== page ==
So I had gone to finish my lunch (Erica had eaten earlier at kindy) and Erica was also, by a HUGE stroke of good luck, in the kitchen; she was getting ice out of the freezer to munch on at the time. We were listening to the storm, as you do, cringing a little at the loud sound.

No words can describe the shock of seeing lightning in your own house. I saw the flash in the living room from my seat in the kitchen. I instantly knew what it was - disbelief settled in later on, but at the time I had no doubt about what it was. Erica screamed before me. Later she told her story - Mummy's face went red. She didn't see the flash, but she saw my face lit up by it! I screamed too, and of course went to her first, to pick her up and do my best to comfort and calm her, while also trying to think of what I had to do.

Holding her, with her body plastered to mine, hiding her face and motionless, I crept gingerly into the living room. I could see all the power was off, and I could see smoke hanging in the air and could smell it. I think some of that was from my fried egg from lunch... but it was enough to put me on alert at the time. I went over to get my iphone, which was in the middle of a reset, and I hadn't completed the sign-in information. There I was, kid clinging to be in abject terror, diligently pressing 'next' and answering dumb questions about networks, while the storm continued to thunder around us, frightening us more with every rumble. I gave up in disgust, threw it on the sofa and decided we would just have to go round to Kanji's shop in the car.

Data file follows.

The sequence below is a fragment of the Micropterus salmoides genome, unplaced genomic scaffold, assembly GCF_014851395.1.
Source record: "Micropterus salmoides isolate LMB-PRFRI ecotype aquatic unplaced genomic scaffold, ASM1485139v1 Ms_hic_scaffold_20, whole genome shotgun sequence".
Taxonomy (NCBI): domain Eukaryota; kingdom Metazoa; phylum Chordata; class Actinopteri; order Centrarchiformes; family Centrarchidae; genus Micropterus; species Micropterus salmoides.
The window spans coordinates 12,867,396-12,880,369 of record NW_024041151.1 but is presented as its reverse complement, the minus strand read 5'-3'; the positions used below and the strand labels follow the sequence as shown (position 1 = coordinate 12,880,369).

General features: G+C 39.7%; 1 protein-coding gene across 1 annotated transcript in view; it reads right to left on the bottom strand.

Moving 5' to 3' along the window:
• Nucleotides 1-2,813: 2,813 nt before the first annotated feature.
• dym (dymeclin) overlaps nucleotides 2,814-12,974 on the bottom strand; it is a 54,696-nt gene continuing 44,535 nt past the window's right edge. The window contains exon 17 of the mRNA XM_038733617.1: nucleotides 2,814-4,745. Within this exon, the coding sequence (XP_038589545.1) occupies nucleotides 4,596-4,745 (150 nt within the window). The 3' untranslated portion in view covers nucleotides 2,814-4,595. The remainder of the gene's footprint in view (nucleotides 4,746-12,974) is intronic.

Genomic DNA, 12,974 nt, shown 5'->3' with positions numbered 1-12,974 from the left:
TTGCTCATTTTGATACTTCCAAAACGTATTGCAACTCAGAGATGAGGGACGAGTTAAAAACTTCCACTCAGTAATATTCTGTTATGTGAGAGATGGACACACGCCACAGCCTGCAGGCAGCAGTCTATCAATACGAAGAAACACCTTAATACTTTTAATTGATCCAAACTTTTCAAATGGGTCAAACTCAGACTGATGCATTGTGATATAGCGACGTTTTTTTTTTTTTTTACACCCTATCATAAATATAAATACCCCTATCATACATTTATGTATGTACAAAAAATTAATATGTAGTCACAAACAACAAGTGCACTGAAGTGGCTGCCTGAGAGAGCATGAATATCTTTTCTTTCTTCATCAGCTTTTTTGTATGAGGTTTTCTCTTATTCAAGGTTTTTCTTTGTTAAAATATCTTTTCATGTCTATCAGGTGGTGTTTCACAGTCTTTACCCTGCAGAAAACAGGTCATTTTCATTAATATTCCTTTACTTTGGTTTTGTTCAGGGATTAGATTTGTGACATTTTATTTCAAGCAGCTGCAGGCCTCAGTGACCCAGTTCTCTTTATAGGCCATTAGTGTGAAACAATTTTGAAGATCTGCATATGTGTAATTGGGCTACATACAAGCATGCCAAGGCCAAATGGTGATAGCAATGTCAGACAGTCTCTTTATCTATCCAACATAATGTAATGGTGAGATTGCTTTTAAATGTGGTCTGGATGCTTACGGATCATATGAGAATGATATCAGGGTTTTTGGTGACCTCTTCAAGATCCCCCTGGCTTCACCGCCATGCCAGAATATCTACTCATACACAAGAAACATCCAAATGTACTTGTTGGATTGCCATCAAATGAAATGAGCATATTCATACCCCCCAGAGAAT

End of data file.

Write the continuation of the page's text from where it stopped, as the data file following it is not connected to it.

Another HUGE clap came when we were in the genkan, making Erica AND me scream again, but I had to put her down because I realized I had to check upstairs to make sure there weren't any fires. I didn't relish having to wield a fire extinguisher while the storm continued with Erica down by the door crying and screaming, but if I had to do it, I would!